Issues: Whether a court has the power to permit the removal of a kidney from a incompetent ward of the state in order for that kidney to be transplanted into the body of his brother, who is dying of a fatal kidney disease?

Holding: Yes

Reasons: The situation is unique because there has not been a similar case in any of the States or higher courts through our nations history. In English common law, it understood that the inherent power of the courts of equity to make provisions for a needy brother. This was decided in Ex parte Whitebread (1816). The principle of this case, the doctrine of substituted judgment, has been recognized by our country to be broad enough to cover property and all matters touching the ward. We have sufficient case law to guard against instances which would jeopardize the life of the ward.

legal brief 2

Tuesday, September 7th, 2010

Catherine Gebbia v. Wal-Mart Stores, Inc. 233 F.3d 880, U.S. Court of Appeals for the Fifth Circuit, December 4, 2000,

Facts: The plaintiff slipped on the floor in a Louisiana Wal-Mart and alleged in her original state court petition that she sustained injuries to her right wrist, left knee and patella, and upper and lower back. She sought damages for medical expenses, physical pain and suffering, mental anguish and suffering, loss of enjoyment of life, loss of wages and earning capacity, and disfigurement. The defendant is from Delaware and does business in Arkansas.

Procedural History: Plaintiff did not pray for a specific amount of damages according to Article 893 of the Louisiana Code of Civil Procedure. The defendant moved the action to district court pursuant of diversity jurisdiction. Diversity jurisdiction was granted October 13, 1998 because the two parties were from different states and the plaintiff claimed damages over 75,000 dollars. Trial was set for March 20, 2000. The plaintiff filed motion to remand after discovering that amounted of claimed damages was less than 75,000 dollars on March 2, 2000. Remand was denied. The court ruled in favor of the Defendant. The plaintiff appealed to the U.S. Court of Appeals for the Fifth Circuit.

Issue: Whether diversity jurisdiction of a district court is lost when it is determined after the original plea for damages that the alleged damages of the plaintiff are less than the 75,000 dollar minimum?

Holding: No

Reasons: Once the district court has determined that the case meets the requirements for diversity jurisdiction, any event after the time of removal which diminishes the amount of damages does not divest the court of jurisdiction.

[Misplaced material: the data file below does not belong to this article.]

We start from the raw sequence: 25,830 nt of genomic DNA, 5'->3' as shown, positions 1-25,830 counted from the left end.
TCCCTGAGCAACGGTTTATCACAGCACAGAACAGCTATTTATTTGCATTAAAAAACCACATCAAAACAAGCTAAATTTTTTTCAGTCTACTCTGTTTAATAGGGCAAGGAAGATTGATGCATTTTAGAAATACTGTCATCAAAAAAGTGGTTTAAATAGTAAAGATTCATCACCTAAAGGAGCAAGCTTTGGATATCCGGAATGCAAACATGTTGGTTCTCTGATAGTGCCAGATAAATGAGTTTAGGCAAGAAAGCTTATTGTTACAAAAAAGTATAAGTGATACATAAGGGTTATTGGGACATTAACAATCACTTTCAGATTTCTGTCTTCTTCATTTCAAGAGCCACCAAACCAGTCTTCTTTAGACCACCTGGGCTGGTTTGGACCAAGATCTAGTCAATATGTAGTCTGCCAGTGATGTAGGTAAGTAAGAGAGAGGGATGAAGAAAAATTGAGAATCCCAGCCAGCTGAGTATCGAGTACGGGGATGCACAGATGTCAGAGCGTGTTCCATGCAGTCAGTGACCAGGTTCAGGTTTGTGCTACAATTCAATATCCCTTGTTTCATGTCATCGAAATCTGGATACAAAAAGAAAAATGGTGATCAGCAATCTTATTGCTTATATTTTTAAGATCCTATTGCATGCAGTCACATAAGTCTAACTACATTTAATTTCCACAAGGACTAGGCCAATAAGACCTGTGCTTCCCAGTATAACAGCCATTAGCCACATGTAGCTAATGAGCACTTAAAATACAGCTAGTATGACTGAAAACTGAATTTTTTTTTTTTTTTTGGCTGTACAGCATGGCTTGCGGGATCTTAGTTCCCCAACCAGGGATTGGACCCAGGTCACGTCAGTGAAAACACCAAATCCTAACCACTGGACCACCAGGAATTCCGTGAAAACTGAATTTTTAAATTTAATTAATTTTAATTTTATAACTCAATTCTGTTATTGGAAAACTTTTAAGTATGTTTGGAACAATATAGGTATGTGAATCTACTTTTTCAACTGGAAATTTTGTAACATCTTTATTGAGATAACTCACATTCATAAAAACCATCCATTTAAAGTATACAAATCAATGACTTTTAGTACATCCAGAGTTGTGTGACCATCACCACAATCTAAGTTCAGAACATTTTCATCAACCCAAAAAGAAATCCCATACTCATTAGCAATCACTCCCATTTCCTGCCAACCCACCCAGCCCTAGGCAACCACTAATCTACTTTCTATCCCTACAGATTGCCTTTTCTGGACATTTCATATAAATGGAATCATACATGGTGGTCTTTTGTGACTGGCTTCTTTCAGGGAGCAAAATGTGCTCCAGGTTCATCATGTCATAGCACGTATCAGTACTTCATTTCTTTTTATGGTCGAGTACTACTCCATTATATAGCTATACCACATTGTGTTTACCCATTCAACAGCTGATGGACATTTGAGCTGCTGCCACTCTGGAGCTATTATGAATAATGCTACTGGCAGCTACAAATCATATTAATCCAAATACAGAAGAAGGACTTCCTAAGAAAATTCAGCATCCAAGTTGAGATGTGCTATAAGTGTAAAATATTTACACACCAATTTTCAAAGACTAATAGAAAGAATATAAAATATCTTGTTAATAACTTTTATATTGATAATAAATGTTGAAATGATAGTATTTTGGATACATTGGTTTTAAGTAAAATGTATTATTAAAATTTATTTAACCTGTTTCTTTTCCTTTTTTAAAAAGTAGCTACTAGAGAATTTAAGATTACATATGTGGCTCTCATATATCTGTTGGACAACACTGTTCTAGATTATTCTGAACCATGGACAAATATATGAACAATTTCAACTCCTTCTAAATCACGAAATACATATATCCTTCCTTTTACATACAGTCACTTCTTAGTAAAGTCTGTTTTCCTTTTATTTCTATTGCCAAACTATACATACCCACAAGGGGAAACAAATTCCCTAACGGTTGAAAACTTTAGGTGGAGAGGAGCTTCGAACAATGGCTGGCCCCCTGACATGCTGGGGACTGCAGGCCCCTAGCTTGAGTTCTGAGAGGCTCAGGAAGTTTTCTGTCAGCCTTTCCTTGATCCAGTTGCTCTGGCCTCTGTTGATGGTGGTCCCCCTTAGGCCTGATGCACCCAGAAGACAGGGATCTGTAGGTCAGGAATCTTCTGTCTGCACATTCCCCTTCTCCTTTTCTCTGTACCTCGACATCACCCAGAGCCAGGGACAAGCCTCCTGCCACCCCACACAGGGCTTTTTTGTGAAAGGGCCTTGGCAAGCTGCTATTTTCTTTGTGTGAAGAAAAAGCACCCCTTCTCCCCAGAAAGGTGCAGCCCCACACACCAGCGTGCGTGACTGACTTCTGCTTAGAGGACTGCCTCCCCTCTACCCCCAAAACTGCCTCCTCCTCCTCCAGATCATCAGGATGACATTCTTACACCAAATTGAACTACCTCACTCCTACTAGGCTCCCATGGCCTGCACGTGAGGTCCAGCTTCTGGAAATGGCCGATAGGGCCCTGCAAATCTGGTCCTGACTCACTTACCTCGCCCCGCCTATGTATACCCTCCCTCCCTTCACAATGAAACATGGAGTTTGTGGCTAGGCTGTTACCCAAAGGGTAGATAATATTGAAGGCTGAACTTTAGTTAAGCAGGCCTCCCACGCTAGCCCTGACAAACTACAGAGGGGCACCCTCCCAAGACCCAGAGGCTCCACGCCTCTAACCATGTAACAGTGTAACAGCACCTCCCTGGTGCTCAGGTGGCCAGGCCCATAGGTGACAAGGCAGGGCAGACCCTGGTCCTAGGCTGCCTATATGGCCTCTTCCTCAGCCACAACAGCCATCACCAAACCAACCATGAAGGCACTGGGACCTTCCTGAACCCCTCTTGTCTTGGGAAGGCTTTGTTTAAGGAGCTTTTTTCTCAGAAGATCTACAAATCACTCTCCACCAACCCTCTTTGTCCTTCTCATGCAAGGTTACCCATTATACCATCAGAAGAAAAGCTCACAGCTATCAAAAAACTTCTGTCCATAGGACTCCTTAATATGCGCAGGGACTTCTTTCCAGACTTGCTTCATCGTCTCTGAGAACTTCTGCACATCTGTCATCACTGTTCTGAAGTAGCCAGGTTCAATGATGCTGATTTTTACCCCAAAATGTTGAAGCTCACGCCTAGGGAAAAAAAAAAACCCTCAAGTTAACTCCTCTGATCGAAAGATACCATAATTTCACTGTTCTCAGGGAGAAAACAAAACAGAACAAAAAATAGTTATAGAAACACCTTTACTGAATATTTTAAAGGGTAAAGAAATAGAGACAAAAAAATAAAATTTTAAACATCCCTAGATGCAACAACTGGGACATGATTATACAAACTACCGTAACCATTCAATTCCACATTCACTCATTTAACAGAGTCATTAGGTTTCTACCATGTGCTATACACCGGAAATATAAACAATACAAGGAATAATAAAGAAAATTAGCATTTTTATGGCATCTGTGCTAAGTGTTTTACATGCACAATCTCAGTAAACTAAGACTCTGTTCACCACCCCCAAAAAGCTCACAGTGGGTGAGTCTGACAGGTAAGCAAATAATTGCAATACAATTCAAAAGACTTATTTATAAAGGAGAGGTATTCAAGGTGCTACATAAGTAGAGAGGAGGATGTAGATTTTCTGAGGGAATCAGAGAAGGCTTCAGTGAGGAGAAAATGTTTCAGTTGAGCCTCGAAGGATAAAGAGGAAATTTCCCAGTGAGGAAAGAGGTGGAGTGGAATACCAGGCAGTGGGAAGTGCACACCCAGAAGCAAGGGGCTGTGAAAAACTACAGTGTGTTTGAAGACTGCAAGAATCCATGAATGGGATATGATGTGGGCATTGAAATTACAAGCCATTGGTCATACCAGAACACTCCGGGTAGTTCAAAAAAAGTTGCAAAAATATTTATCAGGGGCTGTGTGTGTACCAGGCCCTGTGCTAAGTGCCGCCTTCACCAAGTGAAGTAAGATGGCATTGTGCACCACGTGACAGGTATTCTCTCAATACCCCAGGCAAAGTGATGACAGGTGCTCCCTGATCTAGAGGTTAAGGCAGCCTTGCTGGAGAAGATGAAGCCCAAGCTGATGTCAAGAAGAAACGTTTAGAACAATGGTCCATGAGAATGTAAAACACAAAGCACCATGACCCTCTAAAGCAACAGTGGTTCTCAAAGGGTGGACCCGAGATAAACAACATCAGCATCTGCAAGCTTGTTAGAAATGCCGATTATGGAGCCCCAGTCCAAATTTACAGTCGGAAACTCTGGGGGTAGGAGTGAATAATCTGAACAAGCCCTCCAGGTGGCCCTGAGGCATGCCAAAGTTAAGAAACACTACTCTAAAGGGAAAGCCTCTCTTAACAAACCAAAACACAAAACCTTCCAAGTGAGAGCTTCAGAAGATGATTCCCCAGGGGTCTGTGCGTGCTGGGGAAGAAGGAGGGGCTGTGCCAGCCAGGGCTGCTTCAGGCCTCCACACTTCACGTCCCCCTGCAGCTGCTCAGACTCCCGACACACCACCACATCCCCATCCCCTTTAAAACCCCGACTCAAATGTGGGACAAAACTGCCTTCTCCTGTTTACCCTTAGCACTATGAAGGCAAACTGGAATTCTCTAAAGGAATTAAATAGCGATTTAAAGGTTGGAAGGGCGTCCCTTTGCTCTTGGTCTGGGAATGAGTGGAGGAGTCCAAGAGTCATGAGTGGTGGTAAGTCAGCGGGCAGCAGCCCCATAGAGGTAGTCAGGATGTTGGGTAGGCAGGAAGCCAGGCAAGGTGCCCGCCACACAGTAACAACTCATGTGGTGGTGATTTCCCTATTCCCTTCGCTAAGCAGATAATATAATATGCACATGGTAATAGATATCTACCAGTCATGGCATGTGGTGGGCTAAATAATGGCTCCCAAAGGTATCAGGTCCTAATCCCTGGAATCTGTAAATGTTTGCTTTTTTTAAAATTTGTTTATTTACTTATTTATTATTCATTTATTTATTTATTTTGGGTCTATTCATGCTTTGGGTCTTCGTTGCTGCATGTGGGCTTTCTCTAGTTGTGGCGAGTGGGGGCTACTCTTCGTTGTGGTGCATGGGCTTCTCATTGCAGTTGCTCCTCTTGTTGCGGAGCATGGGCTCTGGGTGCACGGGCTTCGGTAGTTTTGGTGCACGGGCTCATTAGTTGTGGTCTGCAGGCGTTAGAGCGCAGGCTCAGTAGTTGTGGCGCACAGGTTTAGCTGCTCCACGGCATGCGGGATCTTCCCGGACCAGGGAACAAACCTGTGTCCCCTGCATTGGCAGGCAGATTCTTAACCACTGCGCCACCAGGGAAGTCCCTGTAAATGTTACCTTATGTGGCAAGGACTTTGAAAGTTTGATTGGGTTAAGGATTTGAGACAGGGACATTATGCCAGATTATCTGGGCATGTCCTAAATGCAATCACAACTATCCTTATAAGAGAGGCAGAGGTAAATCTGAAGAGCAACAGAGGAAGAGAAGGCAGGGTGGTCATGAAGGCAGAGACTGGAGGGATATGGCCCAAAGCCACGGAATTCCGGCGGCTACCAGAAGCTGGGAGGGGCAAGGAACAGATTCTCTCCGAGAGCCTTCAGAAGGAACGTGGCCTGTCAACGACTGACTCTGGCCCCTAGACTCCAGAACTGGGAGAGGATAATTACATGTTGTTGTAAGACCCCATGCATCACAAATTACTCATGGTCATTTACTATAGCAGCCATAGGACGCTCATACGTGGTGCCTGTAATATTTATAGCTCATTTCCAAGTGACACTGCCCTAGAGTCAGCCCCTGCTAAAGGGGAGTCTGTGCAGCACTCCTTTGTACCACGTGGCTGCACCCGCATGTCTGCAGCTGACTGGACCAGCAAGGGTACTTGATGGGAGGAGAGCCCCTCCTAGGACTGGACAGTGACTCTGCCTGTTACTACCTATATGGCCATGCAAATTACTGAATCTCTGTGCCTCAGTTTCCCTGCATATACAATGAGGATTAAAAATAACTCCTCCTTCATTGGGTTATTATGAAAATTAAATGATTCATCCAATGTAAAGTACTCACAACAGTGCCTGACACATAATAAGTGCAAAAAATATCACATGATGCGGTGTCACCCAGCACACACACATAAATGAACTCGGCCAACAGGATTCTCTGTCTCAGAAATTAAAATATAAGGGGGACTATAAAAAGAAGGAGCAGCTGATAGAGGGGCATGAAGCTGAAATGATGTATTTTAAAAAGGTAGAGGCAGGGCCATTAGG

legal brief

Tuesday, September 7th, 2010

Kopp v. Kopp 280 F.3d 883 ,U.S. Court of Appeals for the Eighth Circuit, February 19, 2002.

Facts: Donna Kopp, resident of Missouri, was attacked, restrained, and sexually assaulted by her ex-husband, Donald Kopp, in her own home. Ms. Kopp has filed suit against Mr. Kopp. The two parties of the case are from different states. Ms. Kopp argues the harsh nature of the case would warrant punitive damages which would exceed $75,000 for the emotional distress.

Procedural History: Ms. Kopp sued Mr. Kopp in federal court. She claimed Mr. Kopp violated the Violence Against Women Act of 1994 and state tort law. The district court dismissed the case because the Violence Against Women Act of 1994 was declared unconstitutional by United States v. Morrison (2000). The district court dismissed the state tort law claim because it did not have the necessary requirements for diversity jurisdiction. Ms. Kopp appealed to the U.S. Court of Appeals for the Eighth Circuit.

Issue: Whether access to a federal court should be determined when a fact finder concludes the amount of damages by the preponderance of evidence to exceed or fall short of the requisite amount?

Holding: No

Reasoning: Whether a case falls under the jurisdiction of a court is determined by the amount properly pleaded for by the plaintiff at the time of the suit. Asking a judge to consider if the amount of damages in order to determine access to a district court is asking the judge to prejudge the monetary value of the claim. In the case of Ms. Kopp, her plea for punitive damages was not limited by Missouri tort law. Since the dispute was between two people who are residents of different states, the federal district court has jurisdiction over the case if the claim of damages is over 75,000 dollars. Since her punitive damages are not limited, it is reasonable that she could receive over the requisite amount. The question of jurisdiction is only applicable if there were restrictions on the amount of punitive damages Ms. Kopp could claim which would set the amount of her damages below the required limit.